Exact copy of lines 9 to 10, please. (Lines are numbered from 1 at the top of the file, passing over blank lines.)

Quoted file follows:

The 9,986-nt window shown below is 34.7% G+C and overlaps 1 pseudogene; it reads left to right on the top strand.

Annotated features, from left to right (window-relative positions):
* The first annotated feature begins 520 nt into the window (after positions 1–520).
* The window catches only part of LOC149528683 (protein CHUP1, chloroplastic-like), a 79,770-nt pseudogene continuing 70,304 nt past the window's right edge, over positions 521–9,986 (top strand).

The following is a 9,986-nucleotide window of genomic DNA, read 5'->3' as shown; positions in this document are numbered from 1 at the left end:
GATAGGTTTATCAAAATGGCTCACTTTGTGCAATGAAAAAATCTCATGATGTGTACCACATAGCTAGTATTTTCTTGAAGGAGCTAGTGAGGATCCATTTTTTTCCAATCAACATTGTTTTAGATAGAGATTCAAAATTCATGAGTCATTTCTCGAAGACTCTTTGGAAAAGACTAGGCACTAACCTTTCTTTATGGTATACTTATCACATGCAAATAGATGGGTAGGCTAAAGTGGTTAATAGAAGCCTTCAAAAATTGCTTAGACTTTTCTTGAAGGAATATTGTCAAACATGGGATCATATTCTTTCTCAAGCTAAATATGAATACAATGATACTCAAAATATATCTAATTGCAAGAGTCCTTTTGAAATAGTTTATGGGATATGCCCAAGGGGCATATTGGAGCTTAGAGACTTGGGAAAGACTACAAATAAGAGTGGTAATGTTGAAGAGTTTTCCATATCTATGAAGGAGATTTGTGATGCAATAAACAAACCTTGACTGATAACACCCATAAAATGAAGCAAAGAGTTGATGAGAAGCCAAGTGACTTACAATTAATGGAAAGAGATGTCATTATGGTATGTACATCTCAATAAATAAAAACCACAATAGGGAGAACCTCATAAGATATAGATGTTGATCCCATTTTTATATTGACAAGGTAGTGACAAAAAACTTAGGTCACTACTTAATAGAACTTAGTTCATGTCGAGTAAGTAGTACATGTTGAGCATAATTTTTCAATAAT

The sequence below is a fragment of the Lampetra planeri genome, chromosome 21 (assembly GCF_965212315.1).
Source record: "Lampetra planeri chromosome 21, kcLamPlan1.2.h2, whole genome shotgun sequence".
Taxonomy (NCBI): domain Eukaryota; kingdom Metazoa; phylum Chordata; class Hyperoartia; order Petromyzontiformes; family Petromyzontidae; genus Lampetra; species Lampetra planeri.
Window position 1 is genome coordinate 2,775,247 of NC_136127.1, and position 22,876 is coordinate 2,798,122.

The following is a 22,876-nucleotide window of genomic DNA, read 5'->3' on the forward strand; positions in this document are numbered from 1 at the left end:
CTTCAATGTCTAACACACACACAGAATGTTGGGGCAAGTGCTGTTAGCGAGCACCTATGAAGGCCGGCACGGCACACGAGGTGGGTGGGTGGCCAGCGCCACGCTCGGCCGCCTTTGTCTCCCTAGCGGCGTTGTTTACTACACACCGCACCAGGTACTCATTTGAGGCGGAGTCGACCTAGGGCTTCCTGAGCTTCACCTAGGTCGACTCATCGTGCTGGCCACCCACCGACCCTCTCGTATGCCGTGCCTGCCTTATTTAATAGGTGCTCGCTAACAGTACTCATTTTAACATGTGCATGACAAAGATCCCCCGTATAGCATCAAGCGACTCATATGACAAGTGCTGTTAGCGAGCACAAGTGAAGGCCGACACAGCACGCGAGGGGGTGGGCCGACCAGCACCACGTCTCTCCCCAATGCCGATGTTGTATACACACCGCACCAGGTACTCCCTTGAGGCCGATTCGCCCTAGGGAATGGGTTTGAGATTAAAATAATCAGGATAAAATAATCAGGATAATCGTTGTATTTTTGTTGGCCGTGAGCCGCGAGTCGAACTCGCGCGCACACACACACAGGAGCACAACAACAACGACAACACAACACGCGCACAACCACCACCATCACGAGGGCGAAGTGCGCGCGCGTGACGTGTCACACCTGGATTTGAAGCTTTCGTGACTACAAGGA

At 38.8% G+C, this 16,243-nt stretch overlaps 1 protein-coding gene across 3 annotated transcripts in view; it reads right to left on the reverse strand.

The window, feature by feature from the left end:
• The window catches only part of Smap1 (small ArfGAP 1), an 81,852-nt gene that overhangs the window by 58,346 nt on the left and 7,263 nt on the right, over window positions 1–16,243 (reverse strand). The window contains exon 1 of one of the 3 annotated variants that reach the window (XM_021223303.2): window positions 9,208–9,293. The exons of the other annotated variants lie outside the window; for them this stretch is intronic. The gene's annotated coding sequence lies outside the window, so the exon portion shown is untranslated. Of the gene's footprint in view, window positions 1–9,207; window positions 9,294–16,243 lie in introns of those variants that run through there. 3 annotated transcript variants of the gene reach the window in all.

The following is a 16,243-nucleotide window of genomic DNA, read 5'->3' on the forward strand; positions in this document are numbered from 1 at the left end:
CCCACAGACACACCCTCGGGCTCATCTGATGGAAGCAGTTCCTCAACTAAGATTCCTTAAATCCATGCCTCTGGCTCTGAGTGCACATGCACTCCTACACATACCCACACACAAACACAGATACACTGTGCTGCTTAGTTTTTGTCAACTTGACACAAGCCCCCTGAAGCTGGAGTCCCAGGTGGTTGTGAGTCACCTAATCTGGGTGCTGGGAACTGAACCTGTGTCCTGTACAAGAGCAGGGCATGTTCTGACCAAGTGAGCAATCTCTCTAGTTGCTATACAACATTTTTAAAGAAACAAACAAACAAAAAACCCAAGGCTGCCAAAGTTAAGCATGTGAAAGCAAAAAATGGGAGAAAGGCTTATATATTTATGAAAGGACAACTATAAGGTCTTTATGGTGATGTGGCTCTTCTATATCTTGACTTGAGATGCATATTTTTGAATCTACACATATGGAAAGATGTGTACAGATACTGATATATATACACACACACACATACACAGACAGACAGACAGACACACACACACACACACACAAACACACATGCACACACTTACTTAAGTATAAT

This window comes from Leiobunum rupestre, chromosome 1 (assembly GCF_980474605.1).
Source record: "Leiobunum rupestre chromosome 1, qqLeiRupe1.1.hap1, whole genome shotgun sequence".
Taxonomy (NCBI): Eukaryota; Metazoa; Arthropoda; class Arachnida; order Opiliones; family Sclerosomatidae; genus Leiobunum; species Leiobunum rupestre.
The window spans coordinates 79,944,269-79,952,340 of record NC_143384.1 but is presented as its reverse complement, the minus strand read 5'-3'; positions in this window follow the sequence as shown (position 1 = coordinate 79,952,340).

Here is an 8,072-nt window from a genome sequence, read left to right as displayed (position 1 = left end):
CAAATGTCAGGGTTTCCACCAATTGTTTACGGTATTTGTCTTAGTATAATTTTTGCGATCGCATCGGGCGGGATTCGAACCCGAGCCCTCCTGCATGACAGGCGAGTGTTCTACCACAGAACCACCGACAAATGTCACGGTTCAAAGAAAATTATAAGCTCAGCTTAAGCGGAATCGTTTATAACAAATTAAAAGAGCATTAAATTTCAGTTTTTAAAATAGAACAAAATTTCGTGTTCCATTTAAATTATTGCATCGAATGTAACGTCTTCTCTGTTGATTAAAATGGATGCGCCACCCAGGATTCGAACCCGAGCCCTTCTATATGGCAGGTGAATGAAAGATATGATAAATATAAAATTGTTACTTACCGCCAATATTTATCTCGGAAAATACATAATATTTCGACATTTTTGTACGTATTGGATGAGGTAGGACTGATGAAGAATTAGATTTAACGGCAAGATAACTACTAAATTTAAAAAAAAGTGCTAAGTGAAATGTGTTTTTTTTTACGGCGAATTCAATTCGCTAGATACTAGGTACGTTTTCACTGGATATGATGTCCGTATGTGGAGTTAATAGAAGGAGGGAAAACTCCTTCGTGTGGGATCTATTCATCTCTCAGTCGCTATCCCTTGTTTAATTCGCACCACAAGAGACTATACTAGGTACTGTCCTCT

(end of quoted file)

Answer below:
Taxonomy (NCBI): domain Eukaryota; kingdom Metazoa; phylum Chordata; class Hyperoartia; order Petromyzontiformes; family Petromyzontidae; genus Lampetra; species Lampetra planeri.
Window position 1 is genome coordinate 2,775,247 of NC_136127.1, and position 22,876 is coordinate 2,798,122.